Where: X = number to be standardized; X = mean of values; SD = standard deviation.

The standardized data were rotated using the Varimax raw method (Kaiser, 1958). The data rotation has the function of identifying the maximum collinearity between the input variables to obtain adequate patterns with high correlation for the factors (Forina et al., 2014). The FA was employed to reproduce the original variability embodied in the independent variable resulting in fewer random variables called factors. The factors estimated are linked to the initial input data variance by calculating linear models (Cruz and Topa, 2009; Alkarkhi and Alqaraghuli, 2019).

The FA was performed on the set of results acquired for the 16 independent variables that described the characteristics of the sweet potato cultivars and new varieties. All the 16 independent variables that feed the first FA are named: Weight (We), Length (Le), Width (Wi), Water activity (Wa), Moisture (M), Energy value (Ev), Total proteins (P), Total lipids (L), Total carbohydrates (Carb), Total dietary fiber (Tdf), Ashes (Ash), L*, a*, b*, C, and h°. The independent variables will be aggregated into new interrelated variable subsets and combined using grouping factors.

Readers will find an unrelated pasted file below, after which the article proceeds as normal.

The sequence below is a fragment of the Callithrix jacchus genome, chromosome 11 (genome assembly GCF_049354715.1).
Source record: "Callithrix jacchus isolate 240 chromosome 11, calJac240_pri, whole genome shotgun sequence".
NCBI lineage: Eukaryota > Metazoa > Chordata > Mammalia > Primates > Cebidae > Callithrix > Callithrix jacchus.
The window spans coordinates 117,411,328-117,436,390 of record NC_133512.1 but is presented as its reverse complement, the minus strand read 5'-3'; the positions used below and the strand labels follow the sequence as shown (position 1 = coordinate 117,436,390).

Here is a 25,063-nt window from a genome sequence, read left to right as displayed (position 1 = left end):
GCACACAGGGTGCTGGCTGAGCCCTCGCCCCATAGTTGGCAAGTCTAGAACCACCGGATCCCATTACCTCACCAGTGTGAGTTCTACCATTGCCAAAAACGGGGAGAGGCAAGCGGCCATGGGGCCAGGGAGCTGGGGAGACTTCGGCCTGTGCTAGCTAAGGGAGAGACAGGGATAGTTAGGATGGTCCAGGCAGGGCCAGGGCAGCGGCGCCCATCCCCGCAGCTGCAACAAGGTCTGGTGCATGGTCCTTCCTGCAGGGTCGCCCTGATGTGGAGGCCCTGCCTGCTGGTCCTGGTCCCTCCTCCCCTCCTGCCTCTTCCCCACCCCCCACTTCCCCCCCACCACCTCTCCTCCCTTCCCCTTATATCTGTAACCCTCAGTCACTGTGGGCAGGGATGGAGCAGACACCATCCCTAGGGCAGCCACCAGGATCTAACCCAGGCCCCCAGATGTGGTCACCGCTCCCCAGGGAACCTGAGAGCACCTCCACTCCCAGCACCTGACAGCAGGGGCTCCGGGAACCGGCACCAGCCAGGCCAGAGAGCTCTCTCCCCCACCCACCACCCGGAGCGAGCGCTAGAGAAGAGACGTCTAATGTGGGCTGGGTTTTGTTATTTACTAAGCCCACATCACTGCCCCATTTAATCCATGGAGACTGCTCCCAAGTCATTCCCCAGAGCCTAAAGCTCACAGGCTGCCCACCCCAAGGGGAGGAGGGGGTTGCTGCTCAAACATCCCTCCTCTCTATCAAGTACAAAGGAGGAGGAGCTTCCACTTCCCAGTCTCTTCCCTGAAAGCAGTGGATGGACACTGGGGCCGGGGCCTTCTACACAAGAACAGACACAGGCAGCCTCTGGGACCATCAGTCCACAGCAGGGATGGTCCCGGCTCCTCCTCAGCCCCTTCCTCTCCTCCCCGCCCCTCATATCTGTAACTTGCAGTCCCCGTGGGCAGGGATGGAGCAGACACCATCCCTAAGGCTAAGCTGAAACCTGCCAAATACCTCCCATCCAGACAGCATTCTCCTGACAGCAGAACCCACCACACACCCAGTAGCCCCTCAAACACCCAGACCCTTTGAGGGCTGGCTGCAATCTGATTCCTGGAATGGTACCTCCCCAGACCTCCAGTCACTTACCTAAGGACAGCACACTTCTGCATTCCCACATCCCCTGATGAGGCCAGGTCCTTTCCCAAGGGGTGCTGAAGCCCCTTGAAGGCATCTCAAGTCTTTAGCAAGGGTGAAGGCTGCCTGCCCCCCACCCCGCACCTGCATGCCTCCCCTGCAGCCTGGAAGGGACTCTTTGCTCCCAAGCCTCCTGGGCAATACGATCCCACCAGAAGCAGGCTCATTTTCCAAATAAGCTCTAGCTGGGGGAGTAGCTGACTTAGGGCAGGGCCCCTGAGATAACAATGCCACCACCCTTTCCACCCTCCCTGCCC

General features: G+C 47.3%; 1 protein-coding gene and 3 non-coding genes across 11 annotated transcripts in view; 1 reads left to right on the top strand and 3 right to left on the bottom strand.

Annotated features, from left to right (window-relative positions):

The estimation of the factor number for the exploratory FA was performed from the eigenvalues that have a value >1, according to the Kaiser criterion (Kaiser, 1958). The purpose is to preserve in the system the new dimensions that can reproduce the continuous variance information in the original independent variables. Thus, 5 factors were selected with eigenvalues of 3.83, 3.27, 2.46, 2.41, and 1.26.